Every year around this time, before Thanksgiving and Christmas, I don my crafter’s hat with joyous energy to begin the sometimes arduous but certainly satisfying task of creating a whole bunch of Christmas lapel pins and table decorations to share the joy of the yuletide.
Yes, Virginia, there is a tradition worth continuing. I get to play Santa.
This practice began decades ago when I was newspapering and column-writing and hopping from one show to another, at a time when Waikiki was jumping. These pandemic days, there are only a few venues with music and fewer special Christmas concerts. Sorta means there is a skosh more time to do holiday crafts.
And what’s Christmas if you can’t share and share the goodwill and merriment of the yuletide?
Enter, the pins.
They are rather silly trinkets that most women adore receiving; in recent years, folks have begun to wear their pins not on lapels or blouses/shirts but on their face marks. Not the same thing, but somewhat akin to placing sticker on your car’s bumper. The pins express a message of sorts.
The past two Christmases, my pins with Santa designs, had St. Nick donning face masks. For 2021, I decided to minimize the masked Santa, with intentions and hopes for a holiday where no one needs to don a mask.
That is not yet his his year. So a few masked Santas have been produced.
Making pins – unrelated to my “other” hobby of creating assorted notecards, largely with island motifs – require purchasing “ingredients,” so to speak. This includes images and stickers with holiday themes, including snowmen, reindeer, elves, penguins and yes, mini Christmas trees.
I have beaucoup storage bins containing these collectibles, along with cords, ribbons, glittery trims ranging from stick-on tapes to sequined patches. Lauhala swaths enable me to create a few island-feeling trees that project a Hawaii flavor; with greenery and red holly berries, it says “Kalikimaka.”
Miniature gingerbread figures — men and women — add more variety to the plate. Often, a gingerbread house sticker or charm adds a whisper of nostalgia. And plastic figures of Santa and snowmen, with installed batteries, enable the figure to glow with a simple switch.
Imagination is the key element in putting these pieces together.
Crafters know the value of a glue gun and glue sticks, to create the right look with the right fixings. And yes, there are glue burns along the way. Pin backs glued on the back of the decoration can result in glue gun burns, too.
Because everything is hand-made, no two pins are alike except in spirit. Might add a teen Santa’s cap to one gingerbread boy and a mini red bead on a gingerbread girl. Adding a little different something gives each pin different personalities.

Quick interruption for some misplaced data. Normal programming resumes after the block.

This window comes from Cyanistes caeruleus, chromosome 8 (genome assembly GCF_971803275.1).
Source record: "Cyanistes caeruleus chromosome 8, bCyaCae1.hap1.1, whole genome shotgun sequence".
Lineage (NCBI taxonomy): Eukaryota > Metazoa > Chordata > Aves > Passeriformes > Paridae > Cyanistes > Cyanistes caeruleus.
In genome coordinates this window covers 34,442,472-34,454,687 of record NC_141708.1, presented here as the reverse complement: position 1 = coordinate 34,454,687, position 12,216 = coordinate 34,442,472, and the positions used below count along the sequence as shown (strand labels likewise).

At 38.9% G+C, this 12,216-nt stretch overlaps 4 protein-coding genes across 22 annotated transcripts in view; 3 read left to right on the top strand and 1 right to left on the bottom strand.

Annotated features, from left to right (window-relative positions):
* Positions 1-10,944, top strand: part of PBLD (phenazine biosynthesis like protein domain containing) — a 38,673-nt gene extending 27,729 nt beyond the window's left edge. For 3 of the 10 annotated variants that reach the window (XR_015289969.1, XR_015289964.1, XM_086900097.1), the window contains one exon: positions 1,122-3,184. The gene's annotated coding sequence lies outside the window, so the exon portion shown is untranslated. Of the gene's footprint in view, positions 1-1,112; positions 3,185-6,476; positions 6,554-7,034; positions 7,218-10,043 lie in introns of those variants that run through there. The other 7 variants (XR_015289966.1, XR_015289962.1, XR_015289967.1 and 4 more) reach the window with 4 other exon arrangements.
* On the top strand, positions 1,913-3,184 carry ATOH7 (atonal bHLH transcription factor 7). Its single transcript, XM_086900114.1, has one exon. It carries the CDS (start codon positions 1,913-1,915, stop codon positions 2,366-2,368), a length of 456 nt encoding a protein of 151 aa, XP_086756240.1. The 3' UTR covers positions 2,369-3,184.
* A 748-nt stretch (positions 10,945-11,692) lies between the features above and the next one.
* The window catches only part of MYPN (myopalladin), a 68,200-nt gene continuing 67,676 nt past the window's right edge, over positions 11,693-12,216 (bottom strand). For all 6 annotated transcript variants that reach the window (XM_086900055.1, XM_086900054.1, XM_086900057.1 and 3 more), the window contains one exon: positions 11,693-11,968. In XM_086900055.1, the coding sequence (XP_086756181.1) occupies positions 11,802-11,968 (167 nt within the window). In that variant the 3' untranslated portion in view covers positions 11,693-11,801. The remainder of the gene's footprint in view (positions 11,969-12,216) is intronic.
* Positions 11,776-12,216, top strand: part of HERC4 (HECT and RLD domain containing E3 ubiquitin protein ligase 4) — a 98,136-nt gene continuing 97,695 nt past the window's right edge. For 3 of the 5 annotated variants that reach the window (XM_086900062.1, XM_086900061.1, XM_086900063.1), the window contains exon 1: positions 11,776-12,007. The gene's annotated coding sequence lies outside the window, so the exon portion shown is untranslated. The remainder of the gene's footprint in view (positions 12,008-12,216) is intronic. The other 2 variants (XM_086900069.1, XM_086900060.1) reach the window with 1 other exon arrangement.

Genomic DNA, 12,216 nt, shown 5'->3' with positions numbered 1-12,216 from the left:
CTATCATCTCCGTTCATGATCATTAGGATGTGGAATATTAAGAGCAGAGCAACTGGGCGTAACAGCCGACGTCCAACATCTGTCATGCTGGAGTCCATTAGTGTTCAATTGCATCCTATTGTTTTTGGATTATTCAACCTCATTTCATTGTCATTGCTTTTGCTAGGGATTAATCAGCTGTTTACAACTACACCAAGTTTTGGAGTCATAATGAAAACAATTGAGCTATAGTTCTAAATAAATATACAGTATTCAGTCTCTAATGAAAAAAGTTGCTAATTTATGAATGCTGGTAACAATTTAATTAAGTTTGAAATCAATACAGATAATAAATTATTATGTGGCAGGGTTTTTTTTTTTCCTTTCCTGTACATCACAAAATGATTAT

And then comes another tier of completing the journey. Buying boxes of assorted sizes to pack and ready the items for the post office. These postal workers are especially busy this time of year, so I appreciate the valuable service they provide. Even if postal rates continue rise.
I deliver some of these creations to my doctors and dentist, to say mahalo for their service. Ditto, the postal souls who weigh and process the postage.And my longtime bankers.
You can’t begin to explain how these silly “gifts” mean to the everyday work horses. The value is practically none, but you see the joy in the sparkle of the eyes and the wide and gleaming smiles. I recall distributing a few pins last fall, and another during Easter, when I underwent same-day surgery at Queen’s. The appreciation was unforgettable; I mean, how often do you receive a sweet note from a few someones who helped in the wellness of your body?
There’s a measure of regret, too; I’m sorry I can’t create more inventory to offer to more folks. A few strangers want to purchase, but I normally don’t sell, since my stock quickly disappears. I donated a few pins and a few notecards to the Saturday (Nov. 20) craft fair at the Japanese Cultural Center of Hawaii, and the items were sold by a volunteer group. That’s the lone “fair” exposure for me this year.t
I’m in the midst of packing and preparing scores of pins and decorations to share with my ohana and colleagues, past and present. It feels ‘swonderful to have creative what looks mighty festive, when multiples are assembled.
By the time the last stems of fake holly and other trinkets and the last glitter dust and errant beads are vacuumed off the carpet of my livingroom work space, it will be December.
Then the routine begins again, with a focus on a different holiday. Like, Valentine’s in February. …